The Dakota were a part of this land for centuries. We now call it Minnesota. The Ojibwe, moving ever westward for generations, arrived in the northern forests of this land by the late 1600s. Europeans began arriving in large numbers with different economic, social and religious ways leading to an epic clash just 150 years ago. November’s Native American History Month coinciding with the sesquicentennial gives reason to learn more about the event and the people involved.

(credit: Minnesota Historical Society)

“U.S.-Dakota War of 1862” Exhibit
Minnesota History Center
345 W. Kellogg Blvd.
St. Paul, MN 55102
(651) 259-3000

A six-week war spreading across southern Minnesota leaves hundreds dead. Thirty-eight Dakota were hanged in Mankato on Dec. 26, 1862, and their people were exiled from their land. This was the largest mass execution in U.S. history at the time. The Minnesota History Center’s presentation is the product of a long-term “truth recovery” project uncovering original documents, letters, diaries, artifacts and other historical sources. This involved meetings with descendants of the settlers now living throughout the Minnesota River Valley and locating Dakota descendents from throughout Minnesota, the Upper Midwest and Canada. Viewers are encouraged to come to their own conclusions, to discuss what they are seeing and learning and to leave comments. This exhibit will be showing now through June 30, 2013.

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Minnesota River Valley Scenic Byway Mobile Tour
(888) 601-3010

While just sitting at home, one can download the travel guide and call the number above to follow the epic battle across southern Minnesota from Traverse des Sioux, New Ulm, Lower Sioux Agency, Birch Coulee Battlefield and Upper Sioux Agency Camp Release. The more adventurous can follow the signage along the Scenic Byway and punch in the number on the sign at each historical landmark.

Minnesota State Fair

(credit: CBS)

Mille Lacs Indian Museum and Trading Post
43411 Oodena Dr.
Onamia, MN 56359
(320) 532-3632

One can learn more about the journey of the Mille Lacs Band of Ojibwe to their current settlement, sovereignty issues and treaties negotiated and broken. The museum features exhibits, video and computer interactive displays, listening stations and objects. The Mille Lacs Indian Museum and Trading Post hosts demonstrations for traditional cooking, birch-bark basketry and beadwork. Several November weekend events are listed on its website.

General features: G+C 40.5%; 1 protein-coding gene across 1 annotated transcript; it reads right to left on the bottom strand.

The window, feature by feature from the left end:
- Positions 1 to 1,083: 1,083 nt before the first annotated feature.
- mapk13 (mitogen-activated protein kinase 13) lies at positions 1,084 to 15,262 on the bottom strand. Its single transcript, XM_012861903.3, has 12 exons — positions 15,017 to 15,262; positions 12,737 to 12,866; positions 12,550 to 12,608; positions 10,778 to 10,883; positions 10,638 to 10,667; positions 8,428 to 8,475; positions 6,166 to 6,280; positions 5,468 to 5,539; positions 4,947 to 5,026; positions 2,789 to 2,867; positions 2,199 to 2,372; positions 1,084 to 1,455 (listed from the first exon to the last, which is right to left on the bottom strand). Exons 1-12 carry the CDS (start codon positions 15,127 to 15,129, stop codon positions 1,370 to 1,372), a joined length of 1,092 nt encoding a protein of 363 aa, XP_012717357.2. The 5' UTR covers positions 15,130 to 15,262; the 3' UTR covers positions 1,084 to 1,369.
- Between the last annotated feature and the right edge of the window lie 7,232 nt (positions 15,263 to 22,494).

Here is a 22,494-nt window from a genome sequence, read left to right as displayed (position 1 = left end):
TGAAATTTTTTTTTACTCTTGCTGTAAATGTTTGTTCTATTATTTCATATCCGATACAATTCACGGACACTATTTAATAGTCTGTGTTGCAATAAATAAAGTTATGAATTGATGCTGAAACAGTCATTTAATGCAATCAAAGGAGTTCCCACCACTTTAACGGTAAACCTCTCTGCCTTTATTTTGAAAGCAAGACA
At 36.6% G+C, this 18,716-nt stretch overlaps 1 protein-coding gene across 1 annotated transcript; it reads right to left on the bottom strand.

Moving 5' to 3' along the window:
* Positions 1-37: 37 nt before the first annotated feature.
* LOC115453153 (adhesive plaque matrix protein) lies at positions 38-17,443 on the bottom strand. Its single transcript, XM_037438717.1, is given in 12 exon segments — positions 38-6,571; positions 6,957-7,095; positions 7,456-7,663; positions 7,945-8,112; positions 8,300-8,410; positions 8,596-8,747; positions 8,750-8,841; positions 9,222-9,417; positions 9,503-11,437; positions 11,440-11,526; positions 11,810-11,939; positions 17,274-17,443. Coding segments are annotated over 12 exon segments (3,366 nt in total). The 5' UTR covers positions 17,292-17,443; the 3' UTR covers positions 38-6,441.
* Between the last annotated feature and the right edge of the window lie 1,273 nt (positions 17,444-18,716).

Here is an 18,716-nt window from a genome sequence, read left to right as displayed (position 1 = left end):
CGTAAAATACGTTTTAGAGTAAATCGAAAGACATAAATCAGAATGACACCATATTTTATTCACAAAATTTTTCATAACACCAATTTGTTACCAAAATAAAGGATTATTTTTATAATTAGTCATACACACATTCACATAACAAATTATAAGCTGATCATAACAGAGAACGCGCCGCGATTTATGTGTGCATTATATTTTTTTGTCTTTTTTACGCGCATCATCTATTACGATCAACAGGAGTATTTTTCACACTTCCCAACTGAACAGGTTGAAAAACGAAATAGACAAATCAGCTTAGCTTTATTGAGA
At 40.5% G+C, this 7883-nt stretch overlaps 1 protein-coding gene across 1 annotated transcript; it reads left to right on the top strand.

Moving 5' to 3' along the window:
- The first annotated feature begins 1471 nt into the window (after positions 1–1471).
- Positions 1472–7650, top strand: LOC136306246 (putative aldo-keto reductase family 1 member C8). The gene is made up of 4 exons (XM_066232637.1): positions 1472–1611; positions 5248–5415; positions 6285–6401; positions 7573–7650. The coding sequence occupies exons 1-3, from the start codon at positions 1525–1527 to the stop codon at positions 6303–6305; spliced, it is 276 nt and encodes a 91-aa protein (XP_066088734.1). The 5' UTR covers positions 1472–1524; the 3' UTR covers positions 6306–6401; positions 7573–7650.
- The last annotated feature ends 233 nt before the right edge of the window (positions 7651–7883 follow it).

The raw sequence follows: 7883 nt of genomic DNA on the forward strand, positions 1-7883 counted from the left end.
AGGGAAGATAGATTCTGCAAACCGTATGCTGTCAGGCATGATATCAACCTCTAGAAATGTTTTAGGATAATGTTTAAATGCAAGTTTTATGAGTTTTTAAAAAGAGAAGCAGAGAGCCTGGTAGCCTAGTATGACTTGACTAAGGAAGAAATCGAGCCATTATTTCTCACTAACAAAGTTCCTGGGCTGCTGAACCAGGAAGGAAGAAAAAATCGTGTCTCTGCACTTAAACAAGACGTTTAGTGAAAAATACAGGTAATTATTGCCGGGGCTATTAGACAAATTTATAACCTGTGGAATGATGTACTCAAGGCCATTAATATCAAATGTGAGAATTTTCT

Birchbark Books
2115 W. 21st St.
Minneapolis, MN 55405
(612) 374-4023

A birch bark canoe hangs from the rafters inside a bookstore nestled in the quiet Kenwood neighborhood of Minneapolis. Prolific writer and bookstore owner Louise Erdrich, a member of Turtle Mountain Chippewa, has created an island chock full of Native literature, culture and artifacts. Susan White, store manager, calls it “the largest, most complete selection of traditional and authentic American Indian books.” In fact, the online shop lists only a tenth of the selections available in the store. Birchbark Books also features quillwork, traditional basketry, silverwork, unusual dream catchers and paintings.

(credit: Coco Mault)

“Ded Uŋk’uŋpi—We Are Here” Exhibit
James J. Hill House Gallery
240 Summit Ave.
St. Paul, MN 55102
(651) 297-2555

Dates: Oct. 13, 2012 through Jan. 13, 2012

Gwen Westerman Wasicuna, Dakota artist and scholar, calls it “a stunning mix of humor and anger, hope and despair.” This exhibit is a powerful display of 20 “American Indian artists reflecting on the 150th anniversary of the U.S.-Dakota War of 1862.” Collaboration between All My Relations Arts and the Minnesota Historical Society made this exhibit possible. Featured Artists include Joe Allen, Angela Babby, Karen Beaver, Todd Bordeaux, Julie Buffalohead, Avis Charley, Gordon Coons, Jim Denomie, Michael Elizondo Jr., Evans Flammond, Charles Her Many Horses, Dakota Hoska, Henry Payer, Charles Rencountre, James Star Comes Out, Maggie Thompson, Jodi Webster, Gwen Westerman, Dwayne Wilcox and Bobby Wilson.

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Robin Johnson was born in Annandale, Minn. and graduated from the University of Minnesota where he studied Political Science, Business and Industrial Relations. A writer for, he also consults with a variety of organizations and individuals helping them develop and grow. His work can be found at